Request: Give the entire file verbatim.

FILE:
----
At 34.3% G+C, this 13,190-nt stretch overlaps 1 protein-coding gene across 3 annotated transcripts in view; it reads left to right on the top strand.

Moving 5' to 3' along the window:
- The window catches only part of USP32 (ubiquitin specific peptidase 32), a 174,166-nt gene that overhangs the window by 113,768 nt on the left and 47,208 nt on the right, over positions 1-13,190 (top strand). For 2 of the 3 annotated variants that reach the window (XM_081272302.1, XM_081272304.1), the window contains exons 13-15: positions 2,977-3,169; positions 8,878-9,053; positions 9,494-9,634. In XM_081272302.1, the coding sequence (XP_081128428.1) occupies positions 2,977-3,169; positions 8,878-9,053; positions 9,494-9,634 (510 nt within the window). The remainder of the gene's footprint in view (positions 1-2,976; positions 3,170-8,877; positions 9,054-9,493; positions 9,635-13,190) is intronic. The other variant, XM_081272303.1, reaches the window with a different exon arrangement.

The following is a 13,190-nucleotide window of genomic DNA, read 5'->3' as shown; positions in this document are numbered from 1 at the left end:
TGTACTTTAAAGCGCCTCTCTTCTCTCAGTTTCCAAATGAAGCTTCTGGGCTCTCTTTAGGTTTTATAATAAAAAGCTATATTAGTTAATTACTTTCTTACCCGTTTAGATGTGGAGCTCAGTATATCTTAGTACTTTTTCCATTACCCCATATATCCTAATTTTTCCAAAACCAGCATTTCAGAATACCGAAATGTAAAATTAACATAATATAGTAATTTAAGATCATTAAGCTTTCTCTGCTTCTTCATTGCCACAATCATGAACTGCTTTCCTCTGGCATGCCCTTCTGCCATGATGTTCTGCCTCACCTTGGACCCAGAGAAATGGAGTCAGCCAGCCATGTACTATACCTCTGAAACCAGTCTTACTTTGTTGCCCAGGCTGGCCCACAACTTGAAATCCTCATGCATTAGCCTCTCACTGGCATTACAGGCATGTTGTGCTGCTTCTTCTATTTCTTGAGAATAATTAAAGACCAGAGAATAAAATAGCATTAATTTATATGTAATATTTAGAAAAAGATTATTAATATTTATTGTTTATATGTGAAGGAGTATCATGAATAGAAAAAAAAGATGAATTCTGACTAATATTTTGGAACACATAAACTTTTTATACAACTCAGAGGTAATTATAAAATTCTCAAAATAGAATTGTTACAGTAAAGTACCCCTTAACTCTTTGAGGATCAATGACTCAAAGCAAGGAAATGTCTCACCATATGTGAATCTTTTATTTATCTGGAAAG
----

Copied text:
At 34.3% G+C, this 13,190-nt stretch overlaps 1 protein-coding gene across 3 annotated transcripts in view; it reads left to right on the top strand.

Moving 5' to 3' along the window:
- The window catches only part of USP32 (ubiquitin specific peptidase 32), a 174,166-nt gene that overhangs the window by 113,768 nt on the left and 47,208 nt on the right, over positions 1-13,190 (top strand). For 2 of the 3 annotated variants that reach the window (XM_081272302.1, XM_081272304.1), the window contains exons 13-15: positions 2,977-3,169; positions 8,878-9,053; positions 9,494-9,634. In XM_081272302.1, the coding sequence (XP_081128428.1) occupies positions 2,977-3,169; positions 8,878-9,053; positions 9,494-9,634 (510 nt within the window). The remainder of the gene's footprint in view (positions 1-2,976; positions 3,170-8,877; positions 9,054-9,493; positions 9,635-13,190) is intronic. The other variant, XM_081272303.1, reaches the window with a different exon arrangement.

The following is a 13,190-nucleotide window of genomic DNA, read 5'->3' as shown; positions in this document are numbered from 1 at the left end:
TGTACTTTAAAGCGCCTCTCTTCTCTCAGTTTCCAAATGAAGCTTCTGGGCTCTCTTTAGGTTTTATAATAAAAAGCTATATTAGTTAATTACTTTCTTACCCGTTTAGATGTGGAGCTCAGTATATCTTAGTACTTTTTCCATTACCCCATATATCCTAATTTTTCCAAAACCAGCATTTCAGAATACCGAAATGTAAAATTAACATAATATAGTAATTTAAGATCATTAAGCTTTCTCTGCTTCTTCATTGCCACAATCATGAACTGCTTTCCTCTGGCATGCCCTTCTGCCATGATGTTCTGCCTCACCTTGGACCCAGAGAAATGGAGTCAGCCAGCCATGTACTATACCTCTGAAACCAGTCTTACTTTGTTGCCCAGGCTGGCCCACAACTTGAAATCCTCATGCATTAGCCTCTCACTGGCATTACAGGCATGTTGTGCTGCTTCTTCTATTTCTTGAGAATAATTAAAGACCAGAGAATAAAATAGCATTAATTTATATGTAATATTTAGAAAAAGATTATTAATATTTATTGTTTATATGTGAAGGAGTATCATGAATAGAAAAAAAAGATGAATTCTGACTAATATTTTGGAACACATAAACTTTTTATACAACTCAGAGGTAATTATAAAATTCTCAAAATAGAATTGTTACAGTAAAGTACCCCTTAACTCTTTGAGGATCAATGACTCAAAGCAAGGAAATGTCTCACCATATGTGAATCTTTTATTTATCTGGAAAG